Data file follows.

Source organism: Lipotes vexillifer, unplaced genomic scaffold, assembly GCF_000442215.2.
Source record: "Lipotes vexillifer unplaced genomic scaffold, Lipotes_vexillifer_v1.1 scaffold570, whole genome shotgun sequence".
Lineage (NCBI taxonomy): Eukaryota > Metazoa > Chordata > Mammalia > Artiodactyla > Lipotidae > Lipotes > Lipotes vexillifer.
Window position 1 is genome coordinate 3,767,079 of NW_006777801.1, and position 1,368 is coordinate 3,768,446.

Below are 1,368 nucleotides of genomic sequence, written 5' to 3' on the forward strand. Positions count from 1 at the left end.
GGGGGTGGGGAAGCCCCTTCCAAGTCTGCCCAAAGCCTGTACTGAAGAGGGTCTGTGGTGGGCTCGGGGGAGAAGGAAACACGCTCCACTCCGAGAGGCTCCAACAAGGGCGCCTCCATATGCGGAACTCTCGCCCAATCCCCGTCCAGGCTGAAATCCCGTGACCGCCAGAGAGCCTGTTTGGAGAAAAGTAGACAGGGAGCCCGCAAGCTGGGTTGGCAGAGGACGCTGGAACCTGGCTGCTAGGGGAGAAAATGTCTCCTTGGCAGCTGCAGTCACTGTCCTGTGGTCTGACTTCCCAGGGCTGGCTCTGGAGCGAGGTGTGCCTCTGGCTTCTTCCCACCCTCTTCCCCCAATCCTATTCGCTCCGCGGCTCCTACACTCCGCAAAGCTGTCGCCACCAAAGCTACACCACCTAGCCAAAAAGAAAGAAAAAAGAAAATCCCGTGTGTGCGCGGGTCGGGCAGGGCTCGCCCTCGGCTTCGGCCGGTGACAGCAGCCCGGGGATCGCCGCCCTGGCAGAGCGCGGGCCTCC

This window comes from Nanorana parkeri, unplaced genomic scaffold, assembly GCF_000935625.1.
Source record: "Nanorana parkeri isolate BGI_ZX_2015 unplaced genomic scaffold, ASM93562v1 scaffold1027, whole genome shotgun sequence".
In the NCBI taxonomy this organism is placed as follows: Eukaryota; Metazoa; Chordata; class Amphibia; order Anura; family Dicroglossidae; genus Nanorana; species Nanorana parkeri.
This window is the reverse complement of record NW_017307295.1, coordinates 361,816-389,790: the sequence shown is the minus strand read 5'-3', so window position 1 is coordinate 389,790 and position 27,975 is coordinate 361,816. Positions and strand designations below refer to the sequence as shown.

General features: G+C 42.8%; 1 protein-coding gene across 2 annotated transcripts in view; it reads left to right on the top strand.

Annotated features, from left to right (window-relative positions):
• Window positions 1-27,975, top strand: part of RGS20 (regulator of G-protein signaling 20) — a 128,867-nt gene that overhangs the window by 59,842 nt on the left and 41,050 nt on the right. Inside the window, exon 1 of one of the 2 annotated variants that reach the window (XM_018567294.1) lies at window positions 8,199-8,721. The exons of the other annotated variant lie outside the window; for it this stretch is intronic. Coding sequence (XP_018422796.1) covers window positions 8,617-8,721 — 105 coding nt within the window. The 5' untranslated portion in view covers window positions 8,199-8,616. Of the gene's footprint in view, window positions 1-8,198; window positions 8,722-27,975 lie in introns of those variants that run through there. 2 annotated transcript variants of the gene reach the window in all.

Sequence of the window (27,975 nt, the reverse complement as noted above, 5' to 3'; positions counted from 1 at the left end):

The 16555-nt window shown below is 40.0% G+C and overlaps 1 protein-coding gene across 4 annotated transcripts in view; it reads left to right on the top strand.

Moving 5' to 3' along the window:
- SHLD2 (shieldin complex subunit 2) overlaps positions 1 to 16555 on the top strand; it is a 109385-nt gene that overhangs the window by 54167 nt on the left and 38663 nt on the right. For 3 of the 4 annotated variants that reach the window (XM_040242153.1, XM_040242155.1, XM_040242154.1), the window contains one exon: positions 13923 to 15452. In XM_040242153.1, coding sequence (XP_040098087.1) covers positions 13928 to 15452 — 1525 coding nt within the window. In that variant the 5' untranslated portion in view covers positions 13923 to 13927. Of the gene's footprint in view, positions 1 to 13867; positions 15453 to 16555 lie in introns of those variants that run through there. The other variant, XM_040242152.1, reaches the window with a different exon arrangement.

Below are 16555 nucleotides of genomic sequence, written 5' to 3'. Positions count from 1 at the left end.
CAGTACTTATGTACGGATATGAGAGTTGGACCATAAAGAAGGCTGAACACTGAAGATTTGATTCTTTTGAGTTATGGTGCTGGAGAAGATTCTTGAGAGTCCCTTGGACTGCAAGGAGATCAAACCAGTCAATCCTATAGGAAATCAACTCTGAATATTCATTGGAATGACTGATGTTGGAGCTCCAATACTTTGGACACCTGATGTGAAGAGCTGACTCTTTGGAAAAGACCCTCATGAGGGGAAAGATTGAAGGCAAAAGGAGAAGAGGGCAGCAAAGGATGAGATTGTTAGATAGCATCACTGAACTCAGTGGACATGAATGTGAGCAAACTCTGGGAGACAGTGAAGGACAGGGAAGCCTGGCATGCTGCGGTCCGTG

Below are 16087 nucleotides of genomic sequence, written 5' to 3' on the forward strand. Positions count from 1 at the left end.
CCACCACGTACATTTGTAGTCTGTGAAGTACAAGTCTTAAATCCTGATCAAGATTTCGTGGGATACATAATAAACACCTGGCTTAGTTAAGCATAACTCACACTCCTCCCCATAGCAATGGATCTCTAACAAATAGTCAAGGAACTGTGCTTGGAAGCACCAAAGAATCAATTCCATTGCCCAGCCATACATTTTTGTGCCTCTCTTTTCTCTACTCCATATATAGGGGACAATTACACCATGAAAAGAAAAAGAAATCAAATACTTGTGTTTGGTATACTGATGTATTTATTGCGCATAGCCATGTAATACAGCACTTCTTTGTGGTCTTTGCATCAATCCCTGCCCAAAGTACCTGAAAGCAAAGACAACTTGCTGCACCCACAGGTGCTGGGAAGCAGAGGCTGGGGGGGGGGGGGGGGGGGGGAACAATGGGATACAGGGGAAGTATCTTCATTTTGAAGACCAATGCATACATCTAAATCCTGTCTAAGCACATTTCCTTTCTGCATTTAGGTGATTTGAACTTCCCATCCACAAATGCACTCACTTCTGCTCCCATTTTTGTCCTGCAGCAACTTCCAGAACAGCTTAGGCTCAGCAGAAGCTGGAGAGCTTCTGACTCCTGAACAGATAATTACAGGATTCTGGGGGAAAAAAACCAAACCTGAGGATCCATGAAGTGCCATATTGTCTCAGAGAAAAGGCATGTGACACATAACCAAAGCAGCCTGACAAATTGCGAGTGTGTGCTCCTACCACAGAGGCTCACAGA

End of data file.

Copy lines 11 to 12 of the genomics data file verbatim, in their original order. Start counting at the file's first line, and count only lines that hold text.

General features: G+C 42.8%; 1 protein-coding gene across 2 annotated transcripts in view; it reads left to right on the top strand.

Annotated features, from left to right (window-relative positions):